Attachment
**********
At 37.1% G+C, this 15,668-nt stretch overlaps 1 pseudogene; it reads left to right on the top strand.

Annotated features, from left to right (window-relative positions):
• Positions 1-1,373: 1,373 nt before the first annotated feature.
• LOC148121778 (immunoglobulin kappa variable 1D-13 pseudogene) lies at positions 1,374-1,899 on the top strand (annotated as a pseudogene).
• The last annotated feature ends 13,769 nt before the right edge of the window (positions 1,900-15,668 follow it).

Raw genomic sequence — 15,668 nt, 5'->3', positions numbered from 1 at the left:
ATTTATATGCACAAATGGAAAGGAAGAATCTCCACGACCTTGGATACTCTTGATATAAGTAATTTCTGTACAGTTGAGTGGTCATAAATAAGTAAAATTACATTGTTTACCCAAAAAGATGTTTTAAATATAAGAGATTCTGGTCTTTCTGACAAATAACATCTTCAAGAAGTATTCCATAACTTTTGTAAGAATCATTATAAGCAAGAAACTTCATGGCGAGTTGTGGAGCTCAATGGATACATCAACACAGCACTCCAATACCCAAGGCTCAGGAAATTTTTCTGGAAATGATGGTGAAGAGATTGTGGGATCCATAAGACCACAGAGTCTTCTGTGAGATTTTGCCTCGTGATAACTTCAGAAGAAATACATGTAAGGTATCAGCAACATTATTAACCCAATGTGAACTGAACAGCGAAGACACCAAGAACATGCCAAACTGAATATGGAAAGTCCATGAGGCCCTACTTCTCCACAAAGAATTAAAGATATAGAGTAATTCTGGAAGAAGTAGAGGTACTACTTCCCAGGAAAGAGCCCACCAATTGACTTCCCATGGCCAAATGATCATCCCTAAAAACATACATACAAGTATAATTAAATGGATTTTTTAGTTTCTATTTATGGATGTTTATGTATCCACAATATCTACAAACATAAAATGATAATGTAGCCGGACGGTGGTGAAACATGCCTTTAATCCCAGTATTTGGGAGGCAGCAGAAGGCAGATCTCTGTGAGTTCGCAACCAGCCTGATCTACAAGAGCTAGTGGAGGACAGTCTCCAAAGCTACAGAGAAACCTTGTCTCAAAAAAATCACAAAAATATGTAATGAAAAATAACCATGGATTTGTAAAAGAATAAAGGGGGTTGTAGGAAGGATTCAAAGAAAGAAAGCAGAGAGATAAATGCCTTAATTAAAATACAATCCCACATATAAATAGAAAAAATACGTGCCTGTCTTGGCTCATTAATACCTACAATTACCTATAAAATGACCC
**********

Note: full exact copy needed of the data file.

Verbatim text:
At 37.1% G+C, this 15,668-nt stretch overlaps 1 pseudogene; it reads left to right on the top strand.

Annotated features, from left to right (window-relative positions):
• Positions 1-1,373: 1,373 nt before the first annotated feature.
• LOC148121778 (immunoglobulin kappa variable 1D-13 pseudogene) lies at positions 1,374-1,899 on the top strand (annotated as a pseudogene).
• The last annotated feature ends 13,769 nt before the right edge of the window (positions 1,900-15,668 follow it).

Raw genomic sequence — 15,668 nt, 5'->3', positions numbered from 1 at the left:
ATTTATATGCACAAATGGAAAGGAAGAATCTCCACGACCTTGGATACTCTTGATATAAGTAATTTCTGTACAGTTGAGTGGTCATAAATAAGTAAAATTACATTGTTTACCCAAAAAGATGTTTTAAATATAAGAGATTCTGGTCTTTCTGACAAATAACATCTTCAAGAAGTATTCCATAACTTTTGTAAGAATCATTATAAGCAAGAAACTTCATGGCGAGTTGTGGAGCTCAATGGATACATCAACACAGCACTCCAATACCCAAGGCTCAGGAAATTTTTCTGGAAATGATGGTGAAGAGATTGTGGGATCCATAAGACCACAGAGTCTTCTGTGAGATTTTGCCTCGTGATAACTTCAGAAGAAATACATGTAAGGTATCAGCAACATTATTAACCCAATGTGAACTGAACAGCGAAGACACCAAGAACATGCCAAACTGAATATGGAAAGTCCATGAGGCCCTACTTCTCCACAAAGAATTAAAGATATAGAGTAATTCTGGAAGAAGTAGAGGTACTACTTCCCAGGAAAGAGCCCACCAATTGACTTCCCATGGCCAAATGATCATCCCTAAAAACATACATACAAGTATAATTAAATGGATTTTTTAGTTTCTATTTATGGATGTTTATGTATCCACAATATCTACAAACATAAAATGATAATGTAGCCGGACGGTGGTGAAACATGCCTTTAATCCCAGTATTTGGGAGGCAGCAGAAGGCAGATCTCTGTGAGTTCGCAACCAGCCTGATCTACAAGAGCTAGTGGAGGACAGTCTCCAAAGCTACAGAGAAACCTTGTCTCAAAAAAATCACAAAAATATGTAATGAAAAATAACCATGGATTTGTAAAAGAATAAAGGGGGTTGTAGGAAGGATTCAAAGAAAGAAAGCAGAGAGATAAATGCCTTAATTAAAATACAATCCCACATATAAATAGAAAAAATACGTGCCTGTCTTGGCTCATTAATACCTACAATTACCTATAAAATGACCC